Maybe you chose to collect Social Security benefits early, at 62, instead of waiting until you were eligible for full benefits. Now you're older, and you wish you were receiving a larger monthly check. You could be a candidate for a do-over strategy that lets you halt your current benefits, pay back interest-free all you have collected, and restart your benefits at a new, higher rate based on your current age.

Here's how it works: Let's say you qualified for a full benefit of $1,600 a month at 66, but because you took Social Security early at 62, your benefit was reduced by 25 percent for the rest of your life — to $1,200 a month, in this example.

If, however, you had delayed collecting benefits, you would have received an 8 percent credit for every year beyond your normal retirement age until you reached 70. In this example, you would be eligible to get about $2,100 a month at 70 — or $900 more than you are currently receiving.

To restart the clock, you must first file Form 521 at your local Social Security office to request a withdrawal of your application for benefits. Your retirement benefits will stop almost immediately — and if your husband or wife receives spousal benefits based on your work record, his or her benefits will stop, too.

Then the Social Security Administration will send you a letter telling you how much you need to repay (including any spousal benefits). The process may take several weeks. Once you repay the benefits in a lump sum, you can reapply for new, higher payments based on your current age.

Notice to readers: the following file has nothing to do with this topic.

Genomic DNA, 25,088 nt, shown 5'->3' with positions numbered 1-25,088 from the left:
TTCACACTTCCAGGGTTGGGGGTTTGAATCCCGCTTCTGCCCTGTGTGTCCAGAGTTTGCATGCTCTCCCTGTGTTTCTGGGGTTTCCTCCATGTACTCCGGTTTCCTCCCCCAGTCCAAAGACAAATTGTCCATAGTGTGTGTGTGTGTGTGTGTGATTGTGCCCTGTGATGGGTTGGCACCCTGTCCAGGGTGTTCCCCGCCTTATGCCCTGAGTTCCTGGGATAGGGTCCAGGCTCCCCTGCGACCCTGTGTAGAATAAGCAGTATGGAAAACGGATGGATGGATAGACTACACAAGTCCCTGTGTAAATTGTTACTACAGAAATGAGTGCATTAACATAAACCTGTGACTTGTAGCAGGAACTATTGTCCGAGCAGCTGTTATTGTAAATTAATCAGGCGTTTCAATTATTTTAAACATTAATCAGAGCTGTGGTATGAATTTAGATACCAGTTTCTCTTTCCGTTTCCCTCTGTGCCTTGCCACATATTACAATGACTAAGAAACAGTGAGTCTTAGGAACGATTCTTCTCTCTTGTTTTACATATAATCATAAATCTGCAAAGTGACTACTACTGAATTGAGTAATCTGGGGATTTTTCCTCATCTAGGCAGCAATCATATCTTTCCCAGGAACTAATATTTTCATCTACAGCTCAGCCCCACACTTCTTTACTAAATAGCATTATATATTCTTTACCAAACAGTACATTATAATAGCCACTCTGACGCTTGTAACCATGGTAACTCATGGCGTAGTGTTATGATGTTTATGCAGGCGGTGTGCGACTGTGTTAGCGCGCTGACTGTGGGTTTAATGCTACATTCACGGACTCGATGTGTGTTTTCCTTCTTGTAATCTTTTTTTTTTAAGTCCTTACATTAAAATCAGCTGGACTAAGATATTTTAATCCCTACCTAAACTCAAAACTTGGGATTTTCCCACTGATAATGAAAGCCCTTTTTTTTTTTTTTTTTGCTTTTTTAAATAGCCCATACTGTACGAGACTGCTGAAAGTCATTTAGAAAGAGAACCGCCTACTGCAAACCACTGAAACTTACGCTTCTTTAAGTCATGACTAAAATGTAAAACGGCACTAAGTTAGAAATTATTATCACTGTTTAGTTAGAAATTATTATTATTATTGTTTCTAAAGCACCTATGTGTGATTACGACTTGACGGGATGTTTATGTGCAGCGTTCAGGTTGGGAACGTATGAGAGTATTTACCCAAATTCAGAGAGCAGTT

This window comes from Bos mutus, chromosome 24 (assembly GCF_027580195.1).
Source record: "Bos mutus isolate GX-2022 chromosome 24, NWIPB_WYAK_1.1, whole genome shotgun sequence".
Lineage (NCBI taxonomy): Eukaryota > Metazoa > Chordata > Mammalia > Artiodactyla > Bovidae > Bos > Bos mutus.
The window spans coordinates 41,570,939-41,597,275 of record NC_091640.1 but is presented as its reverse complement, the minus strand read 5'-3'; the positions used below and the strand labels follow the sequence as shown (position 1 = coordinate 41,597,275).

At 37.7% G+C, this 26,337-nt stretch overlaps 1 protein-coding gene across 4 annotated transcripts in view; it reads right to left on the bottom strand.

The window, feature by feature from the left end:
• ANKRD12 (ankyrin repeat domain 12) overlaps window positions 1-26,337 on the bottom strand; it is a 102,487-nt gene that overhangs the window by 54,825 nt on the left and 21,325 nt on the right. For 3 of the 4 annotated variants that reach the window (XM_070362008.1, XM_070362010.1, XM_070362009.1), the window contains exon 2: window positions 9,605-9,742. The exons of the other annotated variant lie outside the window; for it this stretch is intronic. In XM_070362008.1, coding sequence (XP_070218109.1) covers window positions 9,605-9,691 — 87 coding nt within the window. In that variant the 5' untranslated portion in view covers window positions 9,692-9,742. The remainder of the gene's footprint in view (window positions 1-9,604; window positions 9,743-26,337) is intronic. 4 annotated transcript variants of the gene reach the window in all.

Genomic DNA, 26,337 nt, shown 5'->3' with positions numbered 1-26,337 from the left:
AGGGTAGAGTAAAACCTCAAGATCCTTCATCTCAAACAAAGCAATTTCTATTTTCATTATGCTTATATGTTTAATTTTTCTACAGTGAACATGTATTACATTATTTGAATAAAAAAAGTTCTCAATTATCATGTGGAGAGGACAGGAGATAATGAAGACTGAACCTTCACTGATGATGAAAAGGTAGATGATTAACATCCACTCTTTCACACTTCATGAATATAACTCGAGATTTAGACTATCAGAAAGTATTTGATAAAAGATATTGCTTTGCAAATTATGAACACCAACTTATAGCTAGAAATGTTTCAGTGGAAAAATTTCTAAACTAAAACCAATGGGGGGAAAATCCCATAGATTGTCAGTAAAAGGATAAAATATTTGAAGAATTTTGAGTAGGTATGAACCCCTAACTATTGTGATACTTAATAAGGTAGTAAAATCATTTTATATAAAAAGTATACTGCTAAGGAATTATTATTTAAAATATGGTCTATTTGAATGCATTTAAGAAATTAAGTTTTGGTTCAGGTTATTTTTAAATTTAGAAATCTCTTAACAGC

If, for example, you received $1,200 a month starting at age 62, plus annual cost-of-living adjustments through age 70, you would have to repay about $130,000. That's a lot of money, but for some people it's worth the price to get an additional $900 a month in guaranteed income for life and a higher benefit for a surviving spouse.

By comparison, it would cost a 70-year-old man about $190,000 to buy an immediate annuity from a low-cost provider, such as Vanguard, that would provide $900 a month initially, plus annual inflation adjustments and a 100 percent survivor benefit. That's 46 percent more expensive than "buying" a lifetime annuity from Social Security.

There are a few financial risks, not the least of which is that you could die before you recoup your investment. Plus, you may have to go without Social Security benefits for a few months while the agency sorts out how much you have to repay and you reapply for benefits. When your benefits stop, so do the automatic deductions that cover your Medicare premium. You'll have to pay the Part B premium yourself — currently $96.40 a month for most retirees — until your Social Security benefits resume.


Mary Beth Franklin is a senior editor at Kiplinger's Personal Finance magazine. Send your questions and comments to moneypower@kiplinger.com.